As a result, it seems hard to consider North Korea as a modern country because of inequality of gender. Peasant’s everyday life is deeply related to North Korea’s modernity because peasants could have more integrated lives than they used to have by carrying out land reform and reorganization of the electoral system. Through land reform, confiscated lands were distributed to peasants for free. It was banned to sell these lands so that they could avoid feudal society that had two classes such as owners and labors. This reform made the society that everyone had the relatively same level of living.

Moreover, rural committees played the role which gave peasants opportunities to participate in activities a society. However, reorganization of electoral system doesn’t prove that North Korea is a completely modern country. It is true that workers and peasants were able to have recommendations for election, but the number of recommendations from them was just one, whereas the number of people in upper class was two (Kim, 110). It is clear that peasants didn’t have the same right as other population, which was one problem of peasants and factor of unmodern country. They didn’t have equality, so it is not possible to say it’s modern.

North Korea of today also has an issue of inequality because of different statuses. The economic gap between upper and lower classes has been wider. To be specified, Pyongyang, the capital of North Korea, has three times bigger GDP than other areas (Shim, 2016). In addition, twelve percent of people who are 20-59 years old are unemployed (Shim, 2016). These facts make people in North Korea have inequality depending on the economic situations. To sum up, Even now people in North Korea have issues about the topic that was controversial in the past, so it is difficult to determine what modernity is and if North Korea has accomplished modernity.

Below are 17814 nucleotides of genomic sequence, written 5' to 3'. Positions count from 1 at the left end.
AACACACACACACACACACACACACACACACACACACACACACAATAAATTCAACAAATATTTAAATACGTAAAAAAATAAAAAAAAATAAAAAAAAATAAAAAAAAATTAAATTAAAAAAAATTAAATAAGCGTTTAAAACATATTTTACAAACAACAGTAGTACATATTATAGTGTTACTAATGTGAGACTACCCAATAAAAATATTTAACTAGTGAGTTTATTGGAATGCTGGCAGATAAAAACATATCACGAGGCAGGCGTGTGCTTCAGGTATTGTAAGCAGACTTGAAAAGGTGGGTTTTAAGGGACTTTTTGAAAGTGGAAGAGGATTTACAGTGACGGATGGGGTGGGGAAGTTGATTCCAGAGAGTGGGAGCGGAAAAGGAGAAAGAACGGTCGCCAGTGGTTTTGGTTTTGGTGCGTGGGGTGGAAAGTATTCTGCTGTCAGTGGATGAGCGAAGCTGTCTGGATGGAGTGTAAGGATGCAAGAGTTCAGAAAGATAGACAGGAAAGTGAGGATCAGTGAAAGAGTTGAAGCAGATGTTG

Suzy Kim’s book makes me think about the true meaning of modernity, whereas Edward Said’s article Orientalism also seems to give people opportunities to search for what Orientalism is. He points out that Orientalism has several meanings. For example, Western people use Orientalism to control, reconstruct, and take over the Orient in many ways, such as political, social, military, ideological, scientific, and imaginative ways (Said, 3) Thus, Orientalism is not the word that can be easily represented by one definition.

Like Orientalism, modernity is also a complicated concept that has ambiguity even though we try to figure it out through history. In conclusion, seeing both of progresses and problems of everyday life of women, and peasants in North Korea and connecting them with the constant situations in the present make it understandable that modernity is a complicated concept that it is hard to describe still now. Suzy Kim tries to say that North Korea gets modernity by seeing that each citizen could be involved in their society through her book, but if North Korea is modern is not sure because they have struggling against inequality of gender and status.

As Charles Armstrong says that existence of North Korea can be described by the words “the Democratic People’s Republic of Korea, or a fiction that they actually control and represent the entire peninsula” (Armstrong, 202), a concept or a certain thing cannot easily be represented by one definition. In addition, Suzy Kim’s book makes people think about their own everyday life. Her message could be that learning North Korean history is important because history gives them opportunities not only to learn the backgrounds of a country, but also to think about their existence by connecting history and their present lives.